“A hurricane researcher who rarely issues seasonal forecasts says the coming Atlantic cycle is likely to be a bad one, unleashing the sort of storms that become “the big and the ugly ones.”
Fifteen to 20 named storms may develop in the season, which begins June 1, threatening both the Gulf of Mexico and the U.S. East Coast, said Greg Holland, director of the Mesoscale and Microscale Meteorology Division of the National Center for Atmospheric Research.”
Hopefully it will break up that oil slick 😉

Ian W

The raw number of storms seen by satellite is far less important than the number that are expected to make landfall. It is notable that this level of forecast accuracy is not attempted.

frederik wisse

Apparently the NOAA forecast was drafted a couple of weeks ago .
The warm mid atlantic water is disappearing rapidly . Two days ago the hottest spot showed an anomaly of plus 2,1 degrees celsius , whilst yesterdays anomaly for the hottest spot showed a lot smaller spot with an anomaly of plus 1,77 degrees celsius , whilst at the african coast at the same time there is appearing an area with lower than normal temperatures . Given the rapid development of la nina in the pacific it all is remaining guesswork at its best and continued cooling of the atlantic may even lead to a season without hurricanes leaving at least the oil in the water of caribbean or do the noaa guys think that the south of the usa is needing the oil in order to prove that a carbon footprint is only a minor problem compared to an elvis presley style oily appearance . However it may be well received by Paris Hilton and other fashion celebrities .

I expect a busy Atlantic hurricane season. I also expect NOAA to name a storm even if it meets the requirements only for 5 seconds because NOAA knows people associate the number of names used with how active a season really is.
I think the hurricanes will either curve out to sea or stay south. It is looking like La Nina is coming. La Nina makes it hot and dry in the south-east US. Hot and dry is the result of big ridges of high pressure which is related the jet stream not dipping south. I’ve noticed that when the south-east has extended days of heat and no rain, the high pressure hovers somewhere in the area and the jet stream is very far to the north. A strong high pressure, like the ones that make it hot and dry, will cause a storm to go around it. It is too strong for a low pressure to push it out of the way. Since the high pressure is camping on the south-east area, it will drive the storm out to sea or force it south.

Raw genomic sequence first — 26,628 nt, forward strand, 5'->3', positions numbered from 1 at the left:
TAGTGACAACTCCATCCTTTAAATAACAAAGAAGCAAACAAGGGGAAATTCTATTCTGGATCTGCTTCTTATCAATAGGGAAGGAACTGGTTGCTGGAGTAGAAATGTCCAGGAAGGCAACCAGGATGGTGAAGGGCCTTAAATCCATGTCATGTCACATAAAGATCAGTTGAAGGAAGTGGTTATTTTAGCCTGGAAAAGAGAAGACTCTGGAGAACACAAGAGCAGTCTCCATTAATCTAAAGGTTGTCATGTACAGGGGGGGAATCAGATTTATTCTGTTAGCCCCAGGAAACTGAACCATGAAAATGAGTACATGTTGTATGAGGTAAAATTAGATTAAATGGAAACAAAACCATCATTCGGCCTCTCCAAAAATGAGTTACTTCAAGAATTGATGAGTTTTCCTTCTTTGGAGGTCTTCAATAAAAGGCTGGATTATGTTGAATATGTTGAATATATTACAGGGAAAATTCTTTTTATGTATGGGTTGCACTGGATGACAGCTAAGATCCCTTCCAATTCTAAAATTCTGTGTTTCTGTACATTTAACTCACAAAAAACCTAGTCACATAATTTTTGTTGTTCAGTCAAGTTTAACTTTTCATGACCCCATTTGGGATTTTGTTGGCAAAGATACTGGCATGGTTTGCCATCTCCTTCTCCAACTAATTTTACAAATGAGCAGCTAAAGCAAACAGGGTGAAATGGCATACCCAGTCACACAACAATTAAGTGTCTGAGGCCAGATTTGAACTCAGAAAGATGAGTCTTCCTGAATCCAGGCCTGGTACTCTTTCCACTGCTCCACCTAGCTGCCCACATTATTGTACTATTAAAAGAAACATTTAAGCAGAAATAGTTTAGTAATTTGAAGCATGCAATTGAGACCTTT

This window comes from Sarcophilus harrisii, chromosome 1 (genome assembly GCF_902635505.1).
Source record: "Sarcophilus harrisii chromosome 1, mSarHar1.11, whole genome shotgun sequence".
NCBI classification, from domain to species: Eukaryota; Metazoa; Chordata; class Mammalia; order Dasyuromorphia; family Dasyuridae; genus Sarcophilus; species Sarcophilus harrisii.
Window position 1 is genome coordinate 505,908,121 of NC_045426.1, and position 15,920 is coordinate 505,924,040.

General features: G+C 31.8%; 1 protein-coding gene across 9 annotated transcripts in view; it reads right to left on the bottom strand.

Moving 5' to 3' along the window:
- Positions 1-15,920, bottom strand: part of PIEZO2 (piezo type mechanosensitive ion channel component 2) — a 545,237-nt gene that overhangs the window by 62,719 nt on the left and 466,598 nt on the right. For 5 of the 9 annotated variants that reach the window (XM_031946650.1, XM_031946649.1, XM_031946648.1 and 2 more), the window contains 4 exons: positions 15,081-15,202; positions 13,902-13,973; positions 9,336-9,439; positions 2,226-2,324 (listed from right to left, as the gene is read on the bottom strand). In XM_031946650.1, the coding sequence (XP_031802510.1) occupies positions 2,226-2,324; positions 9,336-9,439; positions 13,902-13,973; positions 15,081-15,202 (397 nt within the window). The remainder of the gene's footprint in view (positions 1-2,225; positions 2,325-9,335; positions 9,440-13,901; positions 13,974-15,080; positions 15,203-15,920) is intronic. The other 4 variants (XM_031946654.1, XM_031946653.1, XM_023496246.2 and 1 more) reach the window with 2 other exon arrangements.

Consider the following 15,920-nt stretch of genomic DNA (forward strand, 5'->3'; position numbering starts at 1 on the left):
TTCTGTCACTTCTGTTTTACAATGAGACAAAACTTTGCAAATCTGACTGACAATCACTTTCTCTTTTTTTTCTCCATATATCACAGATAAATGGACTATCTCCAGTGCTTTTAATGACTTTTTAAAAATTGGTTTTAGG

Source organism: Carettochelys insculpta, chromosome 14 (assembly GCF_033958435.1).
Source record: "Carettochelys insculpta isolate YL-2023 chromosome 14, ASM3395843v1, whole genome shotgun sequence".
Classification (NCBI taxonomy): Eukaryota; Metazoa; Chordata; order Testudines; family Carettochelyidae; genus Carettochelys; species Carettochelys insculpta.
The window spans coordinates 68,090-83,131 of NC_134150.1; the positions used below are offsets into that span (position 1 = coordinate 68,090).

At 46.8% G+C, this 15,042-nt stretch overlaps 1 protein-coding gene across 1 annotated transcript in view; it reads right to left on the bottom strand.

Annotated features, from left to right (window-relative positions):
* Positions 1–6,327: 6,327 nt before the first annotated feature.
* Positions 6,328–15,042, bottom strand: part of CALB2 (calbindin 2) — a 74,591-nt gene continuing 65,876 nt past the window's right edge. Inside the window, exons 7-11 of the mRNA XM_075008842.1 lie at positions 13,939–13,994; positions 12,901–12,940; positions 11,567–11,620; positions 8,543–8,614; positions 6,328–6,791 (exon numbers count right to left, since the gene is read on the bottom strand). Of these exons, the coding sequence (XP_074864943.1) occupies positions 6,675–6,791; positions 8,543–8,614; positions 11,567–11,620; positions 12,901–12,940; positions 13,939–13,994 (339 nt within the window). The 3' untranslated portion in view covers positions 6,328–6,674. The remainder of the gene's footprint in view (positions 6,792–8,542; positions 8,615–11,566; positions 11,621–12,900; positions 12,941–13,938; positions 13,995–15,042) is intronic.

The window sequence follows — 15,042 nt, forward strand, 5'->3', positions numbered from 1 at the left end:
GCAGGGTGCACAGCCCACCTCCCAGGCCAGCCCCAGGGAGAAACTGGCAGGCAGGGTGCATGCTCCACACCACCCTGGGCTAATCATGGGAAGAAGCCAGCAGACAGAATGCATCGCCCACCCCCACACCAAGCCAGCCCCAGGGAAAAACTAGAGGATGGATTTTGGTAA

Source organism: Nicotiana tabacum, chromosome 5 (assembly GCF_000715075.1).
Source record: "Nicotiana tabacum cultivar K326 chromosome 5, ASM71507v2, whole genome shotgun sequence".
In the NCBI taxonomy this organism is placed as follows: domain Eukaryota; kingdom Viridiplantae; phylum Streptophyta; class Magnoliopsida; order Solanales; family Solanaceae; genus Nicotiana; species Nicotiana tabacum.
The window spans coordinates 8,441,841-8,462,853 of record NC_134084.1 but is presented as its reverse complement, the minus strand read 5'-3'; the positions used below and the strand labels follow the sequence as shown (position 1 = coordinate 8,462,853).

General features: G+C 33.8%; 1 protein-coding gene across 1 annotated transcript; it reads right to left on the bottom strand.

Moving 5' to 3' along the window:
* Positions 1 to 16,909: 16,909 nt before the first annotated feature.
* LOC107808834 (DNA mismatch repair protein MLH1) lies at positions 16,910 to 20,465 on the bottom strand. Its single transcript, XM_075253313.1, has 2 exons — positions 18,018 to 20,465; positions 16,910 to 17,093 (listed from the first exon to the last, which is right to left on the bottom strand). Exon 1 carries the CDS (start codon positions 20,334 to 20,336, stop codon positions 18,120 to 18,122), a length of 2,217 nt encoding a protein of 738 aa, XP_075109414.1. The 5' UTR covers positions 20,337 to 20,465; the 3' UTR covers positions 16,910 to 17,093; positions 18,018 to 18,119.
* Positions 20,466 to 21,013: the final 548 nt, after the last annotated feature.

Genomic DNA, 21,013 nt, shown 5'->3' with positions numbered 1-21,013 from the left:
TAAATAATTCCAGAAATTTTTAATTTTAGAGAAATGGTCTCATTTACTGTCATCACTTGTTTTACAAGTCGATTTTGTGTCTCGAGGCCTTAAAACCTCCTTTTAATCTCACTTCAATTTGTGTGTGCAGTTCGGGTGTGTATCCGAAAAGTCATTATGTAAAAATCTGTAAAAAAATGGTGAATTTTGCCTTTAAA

The areas that I think will be affected are any place on or near the Gulf of Mexico. I think that northern Florida, Georgia, South Carolina, North Carolina, and Virginia will not have a direct strike. New York and New Jersey are actually long overdue for a category 3 storm, the last one being in the 1930’s. If a cat-3 hits New York the story will be, not the fact that we have documented proof that two cat-3 storms have already made a direct strike on New York, but how global warming is causing storms to become stronger and survive more. A blocking high pressure may force a hurricane north to New York.
I don’t have a computer model, so I don’t know for sure.

Alan the Brit

Sure, they could be right, they could wrong, let’s wait & see?
OT – Newspaper article in the south-west of England’s Western Morning News with an article by , wait for it, the “Met Office”, claiming a computer model shows the likelihood of increased droughts by 2100 depending upon different scenarios Interestingly, one model run scenario (yes soap opera terminology, at least they seem to have dropped the “story-line” term that the IPCC seems keen on) shows no increase in the normal 50-100 frequency, another showed up to 10 times the frequency, but equally interesting was that no % likely probability was given for any of the model runs, so I assume they were after all Lara Croft X-Box 360 fantasy world scenarios again!

jmrSudbury